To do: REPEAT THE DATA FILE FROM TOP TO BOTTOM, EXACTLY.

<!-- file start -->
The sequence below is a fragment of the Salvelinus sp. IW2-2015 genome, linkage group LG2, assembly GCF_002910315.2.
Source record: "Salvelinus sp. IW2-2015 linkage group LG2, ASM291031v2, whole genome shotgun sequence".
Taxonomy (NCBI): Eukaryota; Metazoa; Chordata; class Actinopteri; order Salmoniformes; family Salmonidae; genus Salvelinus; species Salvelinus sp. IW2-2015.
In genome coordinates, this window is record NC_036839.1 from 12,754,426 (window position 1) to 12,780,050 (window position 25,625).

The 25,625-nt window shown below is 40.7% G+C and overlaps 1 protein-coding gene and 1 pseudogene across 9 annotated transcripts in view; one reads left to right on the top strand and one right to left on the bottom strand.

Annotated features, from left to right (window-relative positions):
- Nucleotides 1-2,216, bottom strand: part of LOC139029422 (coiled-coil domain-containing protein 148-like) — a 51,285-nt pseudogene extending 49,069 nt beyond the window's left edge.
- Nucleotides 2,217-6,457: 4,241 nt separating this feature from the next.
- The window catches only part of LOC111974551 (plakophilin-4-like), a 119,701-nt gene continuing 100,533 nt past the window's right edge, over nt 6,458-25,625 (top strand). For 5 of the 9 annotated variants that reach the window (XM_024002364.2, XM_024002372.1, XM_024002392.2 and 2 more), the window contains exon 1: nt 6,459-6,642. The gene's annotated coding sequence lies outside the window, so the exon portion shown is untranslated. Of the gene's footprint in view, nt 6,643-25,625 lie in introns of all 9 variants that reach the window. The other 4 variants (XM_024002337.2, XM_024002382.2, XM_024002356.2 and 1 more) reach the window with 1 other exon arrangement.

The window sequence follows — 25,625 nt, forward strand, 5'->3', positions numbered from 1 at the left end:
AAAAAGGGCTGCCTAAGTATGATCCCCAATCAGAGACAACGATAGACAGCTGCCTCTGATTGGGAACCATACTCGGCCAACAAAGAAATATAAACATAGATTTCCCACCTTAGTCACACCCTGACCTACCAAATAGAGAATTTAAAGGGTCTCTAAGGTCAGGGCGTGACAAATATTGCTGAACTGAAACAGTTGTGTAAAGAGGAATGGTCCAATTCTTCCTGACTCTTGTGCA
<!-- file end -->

The sequence below is a fragment of the Salvelinus sp. IW2-2015 genome, linkage group LG2, assembly GCF_002910315.2.
Source record: "Salvelinus sp. IW2-2015 linkage group LG2, ASM291031v2, whole genome shotgun sequence".
Taxonomy (NCBI): Eukaryota; Metazoa; Chordata; class Actinopteri; order Salmoniformes; family Salmonidae; genus Salvelinus; species Salvelinus sp. IW2-2015.
In genome coordinates, this window is record NC_036839.1 from 12,754,426 (window position 1) to 12,780,050 (window position 25,625).

The 25,625-nt window shown below is 40.7% G+C and overlaps 1 protein-coding gene and 1 pseudogene across 9 annotated transcripts in view; one reads left to right on the top strand and one right to left on the bottom strand.

Annotated features, from left to right (window-relative positions):
- Nucleotides 1-2,216, bottom strand: part of LOC139029422 (coiled-coil domain-containing protein 148-like) — a 51,285-nt pseudogene extending 49,069 nt beyond the window's left edge.
- Nucleotides 2,217-6,457: 4,241 nt separating this feature from the next.
- The window catches only part of LOC111974551 (plakophilin-4-like), a 119,701-nt gene continuing 100,533 nt past the window's right edge, over nt 6,458-25,625 (top strand). For 5 of the 9 annotated variants that reach the window (XM_024002364.2, XM_024002372.1, XM_024002392.2 and 2 more), the window contains exon 1: nt 6,459-6,642. The gene's annotated coding sequence lies outside the window, so the exon portion shown is untranslated. Of the gene's footprint in view, nt 6,643-25,625 lie in introns of all 9 variants that reach the window. The other 4 variants (XM_024002337.2, XM_024002382.2, XM_024002356.2 and 1 more) reach the window with 1 other exon arrangement.

The window sequence follows — 25,625 nt, forward strand, 5'->3', positions numbered from 1 at the left end:
AAAAAGGGCTGCCTAAGTATGATCCCCAATCAGAGACAACGATAGACAGCTGCCTCTGATTGGGAACCATACTCGGCCAACAAAGAAATATAAACATAGATTTCCCACCTTAGTCACACCCTGACCTACCAAATAGAGAATTTAAAGGGTCTCTAAGGTCAGGGCGTGACAAATATTGCTGAACTGAAACAGTTGTGTAAAGAGGAATGGTCCAATTCTTCCTGACTCTTGTGCA